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Attention: Gray and Wedderburn 1960
Gray, J. A. and Wedderburn, A. A. I. (1960). Grouping strategies with simultaneous stimuli. Quarterly Journal of Experimental Psychology, 12, 180-184. (pdf)

Participants were presented with three-syllable words and three-digit sequences in the same voice, alternating ears. The only cues available, therefore, were meaning and ear-of-arrival. The study found that, where meaning was available, it was used more than ear-of-arrival.

You will need a computer with a sound card and headphones to run this version of the experiment.

Broadbent 1954, Warren and Warren 1970

Broadbent, D.E. (1956). Successive responses to simultaneous stimuli. Quarterly Journal of Experimental Psychology, 8, 145-152.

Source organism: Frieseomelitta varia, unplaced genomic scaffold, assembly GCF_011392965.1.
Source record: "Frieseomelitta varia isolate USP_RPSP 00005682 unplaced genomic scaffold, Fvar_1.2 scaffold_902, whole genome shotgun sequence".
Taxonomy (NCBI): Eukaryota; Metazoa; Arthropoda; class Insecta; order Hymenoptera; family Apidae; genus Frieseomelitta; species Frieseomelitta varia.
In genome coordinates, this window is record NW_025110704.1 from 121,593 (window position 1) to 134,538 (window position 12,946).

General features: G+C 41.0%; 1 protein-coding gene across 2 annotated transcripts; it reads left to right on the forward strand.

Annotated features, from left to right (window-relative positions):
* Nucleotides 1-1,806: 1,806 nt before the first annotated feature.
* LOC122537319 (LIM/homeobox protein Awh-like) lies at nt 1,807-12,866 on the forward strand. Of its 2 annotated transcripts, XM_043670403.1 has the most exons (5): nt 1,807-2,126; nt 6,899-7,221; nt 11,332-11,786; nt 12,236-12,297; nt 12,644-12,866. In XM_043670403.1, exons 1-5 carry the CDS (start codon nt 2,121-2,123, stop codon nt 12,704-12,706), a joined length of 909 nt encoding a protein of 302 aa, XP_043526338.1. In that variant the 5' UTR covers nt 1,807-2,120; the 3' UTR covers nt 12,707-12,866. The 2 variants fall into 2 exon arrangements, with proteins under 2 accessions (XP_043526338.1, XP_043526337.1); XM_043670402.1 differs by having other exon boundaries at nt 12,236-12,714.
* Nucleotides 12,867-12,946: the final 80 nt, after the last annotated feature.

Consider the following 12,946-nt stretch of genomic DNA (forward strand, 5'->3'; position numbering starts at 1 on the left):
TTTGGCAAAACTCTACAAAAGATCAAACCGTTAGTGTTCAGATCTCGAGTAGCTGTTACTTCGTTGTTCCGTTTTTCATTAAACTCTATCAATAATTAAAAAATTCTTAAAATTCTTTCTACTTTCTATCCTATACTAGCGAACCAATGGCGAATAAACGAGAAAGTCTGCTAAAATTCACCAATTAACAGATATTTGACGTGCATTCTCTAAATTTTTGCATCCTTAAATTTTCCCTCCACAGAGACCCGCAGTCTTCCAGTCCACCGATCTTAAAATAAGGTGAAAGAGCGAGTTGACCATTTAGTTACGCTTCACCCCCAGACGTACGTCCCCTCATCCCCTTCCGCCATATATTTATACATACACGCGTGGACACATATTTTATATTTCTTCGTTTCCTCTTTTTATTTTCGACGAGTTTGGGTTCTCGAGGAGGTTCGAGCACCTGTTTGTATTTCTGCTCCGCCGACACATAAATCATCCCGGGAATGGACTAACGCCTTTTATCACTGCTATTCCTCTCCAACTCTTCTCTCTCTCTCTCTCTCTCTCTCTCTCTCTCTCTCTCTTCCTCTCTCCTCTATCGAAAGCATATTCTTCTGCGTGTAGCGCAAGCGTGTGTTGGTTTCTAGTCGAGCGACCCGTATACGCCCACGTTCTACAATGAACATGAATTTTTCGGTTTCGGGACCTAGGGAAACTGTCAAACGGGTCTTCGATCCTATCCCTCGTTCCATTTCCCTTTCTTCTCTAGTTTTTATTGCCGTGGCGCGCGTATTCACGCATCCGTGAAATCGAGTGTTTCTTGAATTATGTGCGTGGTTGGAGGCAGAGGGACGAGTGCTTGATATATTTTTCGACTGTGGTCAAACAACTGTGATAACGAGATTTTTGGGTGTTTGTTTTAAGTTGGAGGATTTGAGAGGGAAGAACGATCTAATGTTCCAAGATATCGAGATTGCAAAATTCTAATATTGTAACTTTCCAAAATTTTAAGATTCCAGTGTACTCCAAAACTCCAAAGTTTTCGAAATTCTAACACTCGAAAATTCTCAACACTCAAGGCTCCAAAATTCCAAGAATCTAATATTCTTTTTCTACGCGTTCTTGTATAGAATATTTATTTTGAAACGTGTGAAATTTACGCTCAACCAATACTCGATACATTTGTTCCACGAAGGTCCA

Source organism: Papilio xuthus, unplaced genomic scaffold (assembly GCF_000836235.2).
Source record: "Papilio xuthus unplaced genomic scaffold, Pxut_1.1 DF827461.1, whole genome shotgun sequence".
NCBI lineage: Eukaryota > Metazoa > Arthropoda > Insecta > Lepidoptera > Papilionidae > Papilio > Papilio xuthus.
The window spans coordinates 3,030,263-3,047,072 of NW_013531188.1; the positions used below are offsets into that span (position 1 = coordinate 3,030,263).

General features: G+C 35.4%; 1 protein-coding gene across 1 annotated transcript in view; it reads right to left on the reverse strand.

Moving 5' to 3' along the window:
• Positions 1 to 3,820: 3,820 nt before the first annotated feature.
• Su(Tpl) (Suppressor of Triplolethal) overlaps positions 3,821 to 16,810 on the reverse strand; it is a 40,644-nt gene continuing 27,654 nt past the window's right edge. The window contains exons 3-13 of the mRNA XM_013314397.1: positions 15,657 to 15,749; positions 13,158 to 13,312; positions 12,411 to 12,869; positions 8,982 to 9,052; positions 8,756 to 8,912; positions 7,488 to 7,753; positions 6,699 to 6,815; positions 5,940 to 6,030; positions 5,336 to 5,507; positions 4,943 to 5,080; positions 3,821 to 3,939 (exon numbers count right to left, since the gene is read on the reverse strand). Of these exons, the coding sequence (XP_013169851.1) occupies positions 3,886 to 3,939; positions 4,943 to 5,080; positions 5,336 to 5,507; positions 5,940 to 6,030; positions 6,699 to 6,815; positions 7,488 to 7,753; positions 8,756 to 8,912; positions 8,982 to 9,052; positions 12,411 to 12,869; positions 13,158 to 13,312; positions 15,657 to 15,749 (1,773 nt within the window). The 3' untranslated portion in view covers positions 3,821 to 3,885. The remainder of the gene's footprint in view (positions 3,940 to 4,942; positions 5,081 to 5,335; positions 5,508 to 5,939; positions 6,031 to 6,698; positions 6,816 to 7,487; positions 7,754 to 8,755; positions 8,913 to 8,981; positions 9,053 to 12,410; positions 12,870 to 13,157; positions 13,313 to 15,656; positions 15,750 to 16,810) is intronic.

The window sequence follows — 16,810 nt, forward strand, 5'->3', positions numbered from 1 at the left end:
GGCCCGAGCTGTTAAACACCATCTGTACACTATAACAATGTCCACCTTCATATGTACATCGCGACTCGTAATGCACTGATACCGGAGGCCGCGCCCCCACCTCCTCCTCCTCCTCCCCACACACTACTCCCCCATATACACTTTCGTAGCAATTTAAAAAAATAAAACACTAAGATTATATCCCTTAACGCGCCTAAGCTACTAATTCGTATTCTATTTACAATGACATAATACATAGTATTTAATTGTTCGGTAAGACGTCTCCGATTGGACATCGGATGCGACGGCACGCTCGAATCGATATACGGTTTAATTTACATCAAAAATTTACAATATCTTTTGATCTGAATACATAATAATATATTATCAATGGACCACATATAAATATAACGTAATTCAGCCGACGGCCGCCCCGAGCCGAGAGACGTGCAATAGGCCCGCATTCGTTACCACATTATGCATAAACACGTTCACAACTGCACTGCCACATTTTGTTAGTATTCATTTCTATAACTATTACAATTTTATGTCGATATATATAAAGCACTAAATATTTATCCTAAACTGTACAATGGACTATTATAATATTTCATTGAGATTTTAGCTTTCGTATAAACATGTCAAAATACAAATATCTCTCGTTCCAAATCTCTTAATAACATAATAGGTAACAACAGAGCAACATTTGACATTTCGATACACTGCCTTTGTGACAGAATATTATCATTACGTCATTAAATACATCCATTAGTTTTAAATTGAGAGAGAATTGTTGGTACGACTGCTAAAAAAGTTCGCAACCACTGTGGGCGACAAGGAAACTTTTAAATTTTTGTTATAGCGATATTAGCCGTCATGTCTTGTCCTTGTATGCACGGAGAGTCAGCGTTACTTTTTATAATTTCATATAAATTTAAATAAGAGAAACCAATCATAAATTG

Broadbent, D.E. (1957). Immediate memory and simultaneous stimuli. Quarterly Journal of Experimental Psychology, 9, 1-11.

Broadbent, D.E. (1958). Perception and Communication. London.

Broadbent (1956) reports that two lists of digits, each presented to one ear separately so that the items in the two series coincide in time, are grouped together according to the ear-of-arrival, and that these two lists are accordingly recalled separately, one after the other. To ascertain whether such a tendency reflected some built-in mechanism or whether it was due to an optional tactic, adopted through success in making sense of message sequences in other situations, an experiment was designed in which a meaningful message would emerge for the subject if the ear-of-arrival cue was ignored. In this experiment, words broken up into syllables, and phrases broken up into their monosyllabic constituent words were presented to the subject, with the constituents alternating between the two ears. At the same time lists of digits were presented to whichever ear was unoccupied. The results show that recall by meaning rather than by ear-of-arrival, when these are in conflict, can occur and is no less efficient.


Brian MacWhinney